Test standard compliance: ASTM D 5001
Lubricity Test-3: The Scuffing Load Ball-on-Cylinder Lubricity Evaluator (SLBOCLE) :
SLBOCLE instrument was developed in the mid-1990s for carrying out lubricity testing of diesel (middle distillate) fuel. In this test method, the lubricity of a fuel is measured in the aspect of friction produced between the stationary ball and rotating ring-fuel wetted by Appling minimum applied load in grams. It is similar to the BOCLE test but with modifications to make it less sensitive to oxidative wear and more sensitive to adhesive scuffing
Test standard compliance: ASTM D 6078.
Lubricity Test-4: The Ball on Three Disk (BOTD) :
The Ball on Three Disk (BOTD) Test instrument is a light weight, compact, dedicated system for assessing wear properties of low viscosity fluids such as diesel. The Ball on Three Disk (BOTD) envisages a diesel fuel’s ability to prevent wear of moving parts in fuel injection systems. This system incorporates an upper ball rotating against three disks in a tetrahedral orientation. Recently, the same test principle has been developed to evaluate minor differences in anti-wear properties of aqueous emulsions. This method is fairly recent and is still in the development phase.
Note: Since the tests are based on different types of wear mechanisms, and no correlation between methods is developing yet.
Lubricity Correlation with Sulfur in Fuel:
There is a misunderstanding that sulfur provides the lubricity to fuel oil, but that idea is only indirectly correct, there are other factors also which contribute the lubricity of fuel.
The crude oil would contain various bonds of hydrogen (H) and carbon (C) atoms which chains of various length by developing linkage together in hydrocarbon systems. Sulfur is present in crude oil as an impurity, content can range from as low as 500 ppm (sweet crude) up to as much as 10 foldings (sour crude), depending upon the crude oil source.
Earlier, it was considered that most of the distillate fuels have sufficient lubricity naturally to protect against the wear of the engine component. (Exception Kerosene), Hence There was no reason established test method to measure a lubricity value.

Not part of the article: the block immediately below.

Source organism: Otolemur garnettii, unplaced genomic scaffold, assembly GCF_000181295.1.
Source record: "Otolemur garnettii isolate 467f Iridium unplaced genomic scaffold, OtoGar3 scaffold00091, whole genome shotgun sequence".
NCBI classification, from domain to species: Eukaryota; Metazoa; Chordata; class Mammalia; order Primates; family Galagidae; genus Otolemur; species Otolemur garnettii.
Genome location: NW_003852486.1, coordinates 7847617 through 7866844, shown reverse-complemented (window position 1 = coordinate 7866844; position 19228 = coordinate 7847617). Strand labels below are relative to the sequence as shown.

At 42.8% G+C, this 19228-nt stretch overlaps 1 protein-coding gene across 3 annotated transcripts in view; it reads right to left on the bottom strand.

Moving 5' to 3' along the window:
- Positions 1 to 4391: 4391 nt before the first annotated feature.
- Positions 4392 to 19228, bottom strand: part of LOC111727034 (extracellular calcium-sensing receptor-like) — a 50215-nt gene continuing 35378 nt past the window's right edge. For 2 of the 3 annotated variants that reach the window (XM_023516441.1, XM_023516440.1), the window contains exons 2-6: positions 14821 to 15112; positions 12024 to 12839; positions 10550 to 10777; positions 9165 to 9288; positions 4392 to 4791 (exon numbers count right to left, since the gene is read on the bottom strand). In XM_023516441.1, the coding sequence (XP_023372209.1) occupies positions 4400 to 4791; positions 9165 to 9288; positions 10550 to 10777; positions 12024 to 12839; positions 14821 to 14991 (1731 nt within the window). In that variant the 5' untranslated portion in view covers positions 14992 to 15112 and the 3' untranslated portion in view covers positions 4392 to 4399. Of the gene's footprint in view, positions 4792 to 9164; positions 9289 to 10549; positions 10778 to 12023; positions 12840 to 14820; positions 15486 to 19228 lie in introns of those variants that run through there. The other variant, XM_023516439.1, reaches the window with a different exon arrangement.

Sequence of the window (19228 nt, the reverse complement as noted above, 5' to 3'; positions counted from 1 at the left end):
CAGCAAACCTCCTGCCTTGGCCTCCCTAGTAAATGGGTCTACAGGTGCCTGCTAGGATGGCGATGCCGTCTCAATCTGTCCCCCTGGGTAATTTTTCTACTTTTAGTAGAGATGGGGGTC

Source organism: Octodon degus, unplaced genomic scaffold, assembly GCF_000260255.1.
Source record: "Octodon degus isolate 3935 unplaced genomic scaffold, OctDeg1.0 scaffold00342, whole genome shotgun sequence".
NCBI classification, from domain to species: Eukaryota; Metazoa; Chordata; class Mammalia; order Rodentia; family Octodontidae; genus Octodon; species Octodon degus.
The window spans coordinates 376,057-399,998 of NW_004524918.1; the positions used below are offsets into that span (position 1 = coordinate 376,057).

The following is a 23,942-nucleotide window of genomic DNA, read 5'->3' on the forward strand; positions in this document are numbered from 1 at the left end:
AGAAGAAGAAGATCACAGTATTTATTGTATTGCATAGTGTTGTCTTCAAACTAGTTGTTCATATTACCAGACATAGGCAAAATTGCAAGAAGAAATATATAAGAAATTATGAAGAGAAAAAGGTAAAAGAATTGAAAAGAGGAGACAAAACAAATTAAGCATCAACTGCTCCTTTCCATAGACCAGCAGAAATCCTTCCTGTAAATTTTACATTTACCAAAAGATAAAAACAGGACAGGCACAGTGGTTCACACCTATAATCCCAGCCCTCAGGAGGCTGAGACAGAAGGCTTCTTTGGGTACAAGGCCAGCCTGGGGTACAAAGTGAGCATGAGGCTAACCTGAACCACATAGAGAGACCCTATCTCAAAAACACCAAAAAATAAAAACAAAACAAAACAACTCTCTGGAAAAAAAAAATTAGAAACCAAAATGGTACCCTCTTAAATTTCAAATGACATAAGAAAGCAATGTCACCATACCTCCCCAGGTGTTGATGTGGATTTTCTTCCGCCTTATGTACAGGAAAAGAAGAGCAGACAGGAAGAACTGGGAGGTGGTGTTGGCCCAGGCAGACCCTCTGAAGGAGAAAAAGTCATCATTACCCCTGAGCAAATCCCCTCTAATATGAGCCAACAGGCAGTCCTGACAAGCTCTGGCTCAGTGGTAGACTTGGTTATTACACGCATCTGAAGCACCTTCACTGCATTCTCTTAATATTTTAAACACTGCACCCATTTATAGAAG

Though, everything has been changed after EPA regulation implementation, as the sulfur must be removed from the fuel before it can be sold because sulfur emission increases the air pollutant oxides, which are hazardous to health and long term corrosive acid rain damage
For the effective implementation of EPA regulation, the refinery starts the desulfurization process via hydrotreating, in which crude oil is treated with hydrogen gas under extreme temperatures and pressures. Hydrogen gas combine with sulfur and form Hydrogen sulfide which can be further converted into elemental sulfur by oxidation methods.
However, during desulfurization process yield is a satisfactory low sulfur diesel fuel, but also one that is unsatisfactorily low in lubricity, but unfortunately destroyed critical polar and organic aromatic compounds inherent to the fuel, it is mainly due to loss of nitrogen and oxygen-based polar trace compounds- identified as responsible for providing significant lubricity quality to the fuel.
Understanding this correlation, ASTM launched a task force to consist of fuel lubricity requirements as part of it’s, and to determine an effective laboratory test method for quantifying the lubricity values.